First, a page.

Following the latest statements from China’s central bank concerning cryptocurrencies and offshore crypto exchanges, massive amounts of funds have been moving onchain. On September 26, at approximately 1:00 a.m. (UTC) 72,999 BTC or $3.1 billion in bitcoin was dispersed to unknown wallets.
Huobi to Gradually Retire Mainland China Users, 800K Ether Move from Huobi to an Unknown Wallet
Word around the crypto campfire is that offshore exchanges near China are seeing massive amounts of crypto transfers during the last few days. For instance, theblockcrypto.com writer Wolfie Zhao revealed on September 25 that the Chinese government’s crackdown has “spooked some retail users” and the action had spilled over to over-the-counter (OTC) markets.
Zhao’s report shows a screenshot of “OTC merchant quotes for USDT against Chinese yuan on Huobi.” Following Zhao’s report, Huobi detailed to users on Sunday that the crypto exchange would “gradually retire existing mainland China users.”
Meanwhile, a lot of money has been moved onchain and some of the crypto wallets have been flagged as allegedly belonging to Huobi. For instance, on September 26, approximately 800,000 ether worth $2.4 billion was “transferred from Huobi to [an] unknown wallet[s],” Whale Alert’s Telegram channel detailed on Sunday.
$3.1 Billion in Bitcoin Dispersed, One Wallet Flagged as a Possible Huobi Cold Storage
Onchain action from the Bitcoin (BTC) network saw at least 72,999 BTC or $3.1 billion in bitcoin transferred on September 26. The bitcoin movements stemmed from two large wallets and one of them is classified as possibly being Huobi’s cold storage wallet. While the count caught by the onchain parsers showed 72,999 BTC, a third parser indicates that the total amount received by the wallet “1Njh,” at least at the time of writing, is 104,999 BTC in total.
Records from oxt.me indicate that at least one of the two BTC addresses, was flagged twice as a possible Huobi cold storage wallet. Moreover, the movement was discovered by the parser software developed by btcparser.com and the Telegram research group Gold Found In Sand.
”Today our second parser noticed an interesting transfer for an impressive 72,999 bitcoin,” a member of the onchain research group Gold Found In Sand told Bitcoin.com News. “Don’t panic. This is the Huobi exchange moving its funds. But what happens next is not yet entirely clear. Funds from the ‘1Njh’ wallet began to be withdrawn in transactions of 2,000 BTC and each has one recipient of approximately 1,800 BTC and the rest of the funds are distributed between different small wallets.” The Gold Found In Sand member further added:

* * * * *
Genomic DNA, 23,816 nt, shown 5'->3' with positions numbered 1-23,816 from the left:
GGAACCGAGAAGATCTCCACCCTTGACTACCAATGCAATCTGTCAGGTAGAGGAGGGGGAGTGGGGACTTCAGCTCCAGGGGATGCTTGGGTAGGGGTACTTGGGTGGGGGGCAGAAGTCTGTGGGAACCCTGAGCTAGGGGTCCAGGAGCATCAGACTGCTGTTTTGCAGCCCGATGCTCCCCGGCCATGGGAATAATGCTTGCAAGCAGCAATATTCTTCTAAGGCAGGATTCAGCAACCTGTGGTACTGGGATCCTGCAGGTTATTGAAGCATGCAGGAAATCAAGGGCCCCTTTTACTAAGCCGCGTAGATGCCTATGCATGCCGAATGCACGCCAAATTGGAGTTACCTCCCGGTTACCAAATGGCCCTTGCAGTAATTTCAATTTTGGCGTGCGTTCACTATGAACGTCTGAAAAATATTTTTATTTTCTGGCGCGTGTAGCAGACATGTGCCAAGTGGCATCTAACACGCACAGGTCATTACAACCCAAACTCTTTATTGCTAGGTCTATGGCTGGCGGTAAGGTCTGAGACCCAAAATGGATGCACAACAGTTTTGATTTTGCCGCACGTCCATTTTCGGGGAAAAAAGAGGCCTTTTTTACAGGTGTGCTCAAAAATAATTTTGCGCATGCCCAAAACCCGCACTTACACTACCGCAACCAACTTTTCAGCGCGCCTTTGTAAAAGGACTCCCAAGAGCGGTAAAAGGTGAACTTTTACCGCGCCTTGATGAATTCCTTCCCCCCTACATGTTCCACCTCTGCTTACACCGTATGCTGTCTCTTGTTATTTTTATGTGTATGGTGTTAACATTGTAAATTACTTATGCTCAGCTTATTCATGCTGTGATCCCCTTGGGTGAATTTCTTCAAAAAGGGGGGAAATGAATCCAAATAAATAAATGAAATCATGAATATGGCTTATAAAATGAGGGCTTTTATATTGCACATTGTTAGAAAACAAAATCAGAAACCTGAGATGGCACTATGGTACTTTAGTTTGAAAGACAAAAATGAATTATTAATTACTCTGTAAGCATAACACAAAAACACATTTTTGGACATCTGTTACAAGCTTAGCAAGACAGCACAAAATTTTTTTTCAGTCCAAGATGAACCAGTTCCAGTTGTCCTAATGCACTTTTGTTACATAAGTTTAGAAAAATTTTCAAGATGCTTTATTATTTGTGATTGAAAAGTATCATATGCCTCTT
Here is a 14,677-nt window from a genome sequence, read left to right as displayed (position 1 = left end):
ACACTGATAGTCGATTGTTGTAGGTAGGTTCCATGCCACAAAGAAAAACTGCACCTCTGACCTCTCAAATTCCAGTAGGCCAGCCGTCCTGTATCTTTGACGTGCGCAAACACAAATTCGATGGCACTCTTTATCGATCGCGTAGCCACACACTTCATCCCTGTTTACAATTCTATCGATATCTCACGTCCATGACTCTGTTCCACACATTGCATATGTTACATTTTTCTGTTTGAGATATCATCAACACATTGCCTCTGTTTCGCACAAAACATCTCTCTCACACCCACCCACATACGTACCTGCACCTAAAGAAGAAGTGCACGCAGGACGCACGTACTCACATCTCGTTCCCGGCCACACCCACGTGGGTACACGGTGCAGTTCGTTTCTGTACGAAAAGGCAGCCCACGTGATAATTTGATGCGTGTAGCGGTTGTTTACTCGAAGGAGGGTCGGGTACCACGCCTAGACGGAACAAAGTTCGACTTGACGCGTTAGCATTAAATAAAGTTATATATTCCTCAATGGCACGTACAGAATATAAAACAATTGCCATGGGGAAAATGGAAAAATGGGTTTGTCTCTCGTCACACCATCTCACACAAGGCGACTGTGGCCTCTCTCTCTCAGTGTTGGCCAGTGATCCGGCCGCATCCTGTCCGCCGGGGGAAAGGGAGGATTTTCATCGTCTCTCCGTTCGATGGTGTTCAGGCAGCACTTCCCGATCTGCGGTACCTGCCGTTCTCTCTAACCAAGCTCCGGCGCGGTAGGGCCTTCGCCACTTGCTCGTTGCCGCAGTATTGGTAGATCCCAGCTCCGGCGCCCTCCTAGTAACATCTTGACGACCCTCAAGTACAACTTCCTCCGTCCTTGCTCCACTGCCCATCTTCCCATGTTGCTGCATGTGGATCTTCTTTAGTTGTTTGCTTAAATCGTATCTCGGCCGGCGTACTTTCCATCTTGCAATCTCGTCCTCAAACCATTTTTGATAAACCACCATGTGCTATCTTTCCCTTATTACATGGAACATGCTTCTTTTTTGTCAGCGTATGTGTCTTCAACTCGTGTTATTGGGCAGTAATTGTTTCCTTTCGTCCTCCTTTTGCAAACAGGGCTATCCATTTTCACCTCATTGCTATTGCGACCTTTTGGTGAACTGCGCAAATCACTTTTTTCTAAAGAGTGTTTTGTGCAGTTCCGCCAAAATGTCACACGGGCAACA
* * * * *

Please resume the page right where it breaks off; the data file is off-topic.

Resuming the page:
Perhaps this is a new mechanism for distributing funds. What if (come on) this is a preventive reaction of the exchange to the next sneeze of their government? In any case, our parsers continue to monitor the situation. And all this movement with the transfer of funds is clearly visible from the bird’s eye view of the third parser.
Curious Methods of Transfer
The researcher noted that the team has an idea that it could be somehow coupled to the recent announcement stemming from the Chinese government.
“Yes,” the Gold Found In Sand researcher remarked. “We know the [Chinese] government made a lot of similar announcements in the past. And such a movement happened only today. Which is strange.” What was most peculiar of it all was the movement and how the transfers were arranged the researcher highlighted.
“What we found strange was that the money that went out in transactions of 2,000 BTC, but also inside those 2,000, there is one address receiving almost 1,800+ bitcoin, and a dozen smaller ones… And those smaller ones, we are curious about them. Could that be withdrawals of current Chinese clients? Well, it’s just an idea, we don’t know the truth yet,” the researcher concluded.
What do you think about the large ethereum transfers and the $3.1 billion worth of bitcoin that moved on Sunday? Let us know what you think about this subject in the comments section below.
Image Credits: Shutterstock, Pixabay, Wiki Commons, Blockchair, OXT.me, Whale Alert,
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